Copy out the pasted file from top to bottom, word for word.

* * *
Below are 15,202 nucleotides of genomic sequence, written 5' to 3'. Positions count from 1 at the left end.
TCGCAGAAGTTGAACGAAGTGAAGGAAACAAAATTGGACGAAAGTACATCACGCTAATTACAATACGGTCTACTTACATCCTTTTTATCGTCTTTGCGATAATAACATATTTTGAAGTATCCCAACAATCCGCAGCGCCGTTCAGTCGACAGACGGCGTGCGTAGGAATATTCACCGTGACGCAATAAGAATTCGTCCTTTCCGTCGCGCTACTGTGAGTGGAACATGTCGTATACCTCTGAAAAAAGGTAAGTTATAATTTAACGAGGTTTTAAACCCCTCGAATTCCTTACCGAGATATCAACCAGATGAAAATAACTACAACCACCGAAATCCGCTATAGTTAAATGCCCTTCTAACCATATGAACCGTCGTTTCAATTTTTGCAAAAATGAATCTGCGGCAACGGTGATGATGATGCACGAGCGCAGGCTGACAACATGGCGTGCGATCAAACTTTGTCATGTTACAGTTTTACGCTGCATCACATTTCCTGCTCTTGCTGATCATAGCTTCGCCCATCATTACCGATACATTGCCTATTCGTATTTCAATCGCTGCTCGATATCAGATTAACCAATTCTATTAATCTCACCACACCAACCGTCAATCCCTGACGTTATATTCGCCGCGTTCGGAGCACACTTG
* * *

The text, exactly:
Below are 15,202 nucleotides of genomic sequence, written 5' to 3'. Positions count from 1 at the left end.
TCGCAGAAGTTGAACGAAGTGAAGGAAACAAAATTGGACGAAAGTACATCACGCTAATTACAATACGGTCTACTTACATCCTTTTTATCGTCTTTGCGATAATAACATATTTTGAAGTATCCCAACAATCCGCAGCGCCGTTCAGTCGACAGACGGCGTGCGTAGGAATATTCACCGTGACGCAATAAGAATTCGTCCTTTCCGTCGCGCTACTGTGAGTGGAACATGTCGTATACCTCTGAAAAAAGGTAAGTTATAATTTAACGAGGTTTTAAACCCCTCGAATTCCTTACCGAGATATCAACCAGATGAAAATAACTACAACCACCGAAATCCGCTATAGTTAAATGCCCTTCTAACCATATGAACCGTCGTTTCAATTTTTGCAAAAATGAATCTGCGGCAACGGTGATGATGATGCACGAGCGCAGGCTGACAACATGGCGTGCGATCAAACTTTGTCATGTTACAGTTTTACGCTGCATCACATTTCCTGCTCTTGCTGATCATAGCTTCGCCCATCATTACCGATACATTGCCTATTCGTATTTCAATCGCTGCTCGATATCAGATTAACCAATTCTATTAATCTCACCACACCAACCGTCAATCCCTGACGTTATATTCGCCGCGTTCGGAGCACACTTG